Germany Bremen vote likely to hurt Merkel standing
A regional election in Germany's state of Bremen on Sunday, seen as likely to further hurt the standing of Angela Merkel's federal government, for the first time involves voters as young as 16.
The number of those aged 16 and 17 taking part for the first time was however not expected to exceed two percent of the overall voter population of about 500,000, and was unlikely to significantly affect the result.
Voter turnout at noon (1000 GMT) was just over 20 percent.
The election in the smallest of the country's 16 states was expected to see the outgoing ruling coalition of Social-Democrats (SPD) and Greens returned to power.
But Chancellor Merkel's conservative Christian-Democrats (CDU) were expected to be swept into third place, and her allies in the federal government, the pro-business Free Democrats (FDP), were tipped to lose all their seats in the regional assembly.
This would mark a new drubbing for the conservative-liberal federal government, which has already lost control of the Bundesrat upper house of parliament, made up of representatives from the regional states, and seen its support eroded in every election so far this year.
In March, the CDU even lost Baden-Wuerttemberg, a southwestern state which it had governed for nearly six decades.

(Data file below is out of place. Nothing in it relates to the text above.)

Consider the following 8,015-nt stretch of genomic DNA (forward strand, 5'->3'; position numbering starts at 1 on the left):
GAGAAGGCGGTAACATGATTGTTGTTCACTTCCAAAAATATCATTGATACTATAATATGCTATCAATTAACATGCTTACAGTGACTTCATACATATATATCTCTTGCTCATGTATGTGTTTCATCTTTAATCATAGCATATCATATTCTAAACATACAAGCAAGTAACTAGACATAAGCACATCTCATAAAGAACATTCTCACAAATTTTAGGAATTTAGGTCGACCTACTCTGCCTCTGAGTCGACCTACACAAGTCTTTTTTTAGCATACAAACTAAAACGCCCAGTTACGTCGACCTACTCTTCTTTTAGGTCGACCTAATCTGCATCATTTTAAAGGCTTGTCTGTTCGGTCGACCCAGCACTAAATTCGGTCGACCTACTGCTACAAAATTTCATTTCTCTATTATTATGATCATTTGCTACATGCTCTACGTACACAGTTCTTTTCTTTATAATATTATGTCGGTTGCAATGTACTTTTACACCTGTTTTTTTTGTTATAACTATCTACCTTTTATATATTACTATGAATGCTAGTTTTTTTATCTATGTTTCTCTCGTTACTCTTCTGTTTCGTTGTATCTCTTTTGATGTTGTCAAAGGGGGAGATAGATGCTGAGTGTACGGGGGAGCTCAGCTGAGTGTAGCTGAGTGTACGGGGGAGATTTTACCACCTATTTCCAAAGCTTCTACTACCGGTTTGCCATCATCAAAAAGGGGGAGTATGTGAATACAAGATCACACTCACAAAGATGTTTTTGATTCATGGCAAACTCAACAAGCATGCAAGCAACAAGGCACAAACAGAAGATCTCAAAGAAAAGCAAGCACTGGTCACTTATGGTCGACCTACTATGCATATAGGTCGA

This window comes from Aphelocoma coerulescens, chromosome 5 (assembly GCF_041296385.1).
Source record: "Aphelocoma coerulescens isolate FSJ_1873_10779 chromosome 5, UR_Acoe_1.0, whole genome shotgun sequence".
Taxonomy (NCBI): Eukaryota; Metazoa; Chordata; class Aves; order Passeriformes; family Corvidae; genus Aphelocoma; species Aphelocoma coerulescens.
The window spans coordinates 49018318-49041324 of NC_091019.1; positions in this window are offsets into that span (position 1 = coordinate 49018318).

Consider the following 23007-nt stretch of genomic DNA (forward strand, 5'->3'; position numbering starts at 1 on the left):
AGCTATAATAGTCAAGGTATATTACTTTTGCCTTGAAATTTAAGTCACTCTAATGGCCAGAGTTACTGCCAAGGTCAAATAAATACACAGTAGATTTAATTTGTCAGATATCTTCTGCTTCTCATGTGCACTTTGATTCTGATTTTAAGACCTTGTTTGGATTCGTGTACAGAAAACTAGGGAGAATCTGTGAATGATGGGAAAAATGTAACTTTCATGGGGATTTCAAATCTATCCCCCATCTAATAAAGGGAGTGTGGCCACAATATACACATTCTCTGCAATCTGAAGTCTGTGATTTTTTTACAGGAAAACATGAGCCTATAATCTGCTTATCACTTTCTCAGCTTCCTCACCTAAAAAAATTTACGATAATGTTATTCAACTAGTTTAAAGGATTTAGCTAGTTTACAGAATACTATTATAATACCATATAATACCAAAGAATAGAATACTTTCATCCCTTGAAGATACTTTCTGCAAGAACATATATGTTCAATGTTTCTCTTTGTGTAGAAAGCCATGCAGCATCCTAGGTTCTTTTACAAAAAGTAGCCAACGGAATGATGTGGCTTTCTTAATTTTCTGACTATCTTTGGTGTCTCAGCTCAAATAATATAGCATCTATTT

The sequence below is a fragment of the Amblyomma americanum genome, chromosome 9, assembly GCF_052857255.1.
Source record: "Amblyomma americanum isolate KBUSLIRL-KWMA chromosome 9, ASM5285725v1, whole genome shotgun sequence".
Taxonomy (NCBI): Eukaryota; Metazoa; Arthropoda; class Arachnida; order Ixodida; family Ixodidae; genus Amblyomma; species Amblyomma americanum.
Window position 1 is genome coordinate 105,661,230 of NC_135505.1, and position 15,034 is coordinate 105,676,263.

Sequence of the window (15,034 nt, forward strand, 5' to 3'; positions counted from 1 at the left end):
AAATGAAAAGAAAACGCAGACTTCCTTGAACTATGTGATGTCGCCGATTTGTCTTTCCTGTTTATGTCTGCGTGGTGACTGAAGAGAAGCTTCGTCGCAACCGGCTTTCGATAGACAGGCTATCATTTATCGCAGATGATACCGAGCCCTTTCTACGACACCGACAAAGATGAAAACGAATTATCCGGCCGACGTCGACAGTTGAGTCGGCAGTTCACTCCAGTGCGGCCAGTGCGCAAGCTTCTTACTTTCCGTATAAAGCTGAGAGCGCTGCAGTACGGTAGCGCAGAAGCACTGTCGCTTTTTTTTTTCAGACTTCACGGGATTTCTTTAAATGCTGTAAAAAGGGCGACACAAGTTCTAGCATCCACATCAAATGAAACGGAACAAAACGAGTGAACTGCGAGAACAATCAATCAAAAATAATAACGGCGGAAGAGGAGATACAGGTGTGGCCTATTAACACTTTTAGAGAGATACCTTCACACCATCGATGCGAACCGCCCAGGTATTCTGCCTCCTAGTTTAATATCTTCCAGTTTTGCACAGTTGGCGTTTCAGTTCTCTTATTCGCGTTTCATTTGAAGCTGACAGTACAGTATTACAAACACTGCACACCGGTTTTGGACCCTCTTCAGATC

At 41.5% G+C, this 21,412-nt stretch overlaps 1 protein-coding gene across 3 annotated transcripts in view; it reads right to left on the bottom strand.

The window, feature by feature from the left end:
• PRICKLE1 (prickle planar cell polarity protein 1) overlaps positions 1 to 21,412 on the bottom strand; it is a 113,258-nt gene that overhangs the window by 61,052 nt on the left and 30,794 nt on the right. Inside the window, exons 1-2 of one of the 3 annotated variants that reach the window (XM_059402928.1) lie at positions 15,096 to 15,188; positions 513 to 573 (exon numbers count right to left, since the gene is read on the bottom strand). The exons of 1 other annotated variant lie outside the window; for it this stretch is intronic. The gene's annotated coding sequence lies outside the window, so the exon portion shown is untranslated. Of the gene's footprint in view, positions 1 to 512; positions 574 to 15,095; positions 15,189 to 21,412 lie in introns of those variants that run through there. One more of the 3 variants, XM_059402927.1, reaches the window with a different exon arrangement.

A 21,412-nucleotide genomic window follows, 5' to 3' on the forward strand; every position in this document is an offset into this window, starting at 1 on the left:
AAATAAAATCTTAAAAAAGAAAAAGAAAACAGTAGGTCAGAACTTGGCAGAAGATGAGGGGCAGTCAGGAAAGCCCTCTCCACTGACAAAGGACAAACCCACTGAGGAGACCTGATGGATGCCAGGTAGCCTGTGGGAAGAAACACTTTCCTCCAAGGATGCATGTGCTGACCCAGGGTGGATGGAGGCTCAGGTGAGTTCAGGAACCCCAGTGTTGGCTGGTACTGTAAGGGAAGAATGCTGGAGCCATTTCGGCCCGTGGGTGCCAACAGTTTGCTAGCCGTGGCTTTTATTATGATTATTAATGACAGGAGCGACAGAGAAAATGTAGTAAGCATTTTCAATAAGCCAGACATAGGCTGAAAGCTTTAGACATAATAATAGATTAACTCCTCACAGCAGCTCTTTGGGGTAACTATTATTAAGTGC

The FDP, for its part, has gone from bad to worse, failing to win seats in two of the four state elections held to date and faring scarcely better in a third.
The Greens, by comparison, have gone from strength to strength, helped in part by worries over nuclear energy in the wake of the Japanese nuclear power plant disaster.
Bremen, a debt-ridden city-port, has been run by the left-wing SPD since the end of World War II and polls predicted they would win between 36 and 37 percent of the vote.
Their Green allies were expected to take some 24 percent, up from 16.5 percent in the 2007 election, returning the alliance to power with a large majority.
Bremen was the first regional state to elect environmentalists in 1979.
Polls also predicted that the CDU, which came second in the 2007 election with 25.6 percent of the vote, would this time drop into third place, taking just 19 to 20 percent of the vote.
And the FDP, which scored six percent of the vote in 2007, was expected to drop below the five percent threshold needed to win representation.
This was the first time in a German regional election that voters as young as 16 were invited to go to the polls.
In federal and regional elections in Germany's other 15 states, voters have to be 18 and over.
Only in municipal elections, in seven states, do 16-year-olds already have the right to vote.
The decision to allow younger people to vote was taken by the Bremen regional assembly in 2009 in a bid to boost their interest in the political process.
Since then, a number of top politicians, including Claudia Roth, co-chairperson of the Greens, Miriam Gruss, a spokeswoman for the FDP, and Franz Muenterfering, a former SPD leader, have all called for lowering the voting age to 16 in federal elections.
"Bremen will allow for taking the pulse of the German electorate, but won't impact the Merkel government's room to manoeuvre," according to Nils Diederich, a political scientist from Berlin's Free University.
In addition, "parties in power (at the federal level) traditionally tend to do poorly in regional polls held between general elections," according to Gerd Langgruth, a political scientist in Bonn, the former capital.
Initial exit poll results were expected around 1600 GMT, but final results could take several days because of a complicated counting process.
© 2011 AFP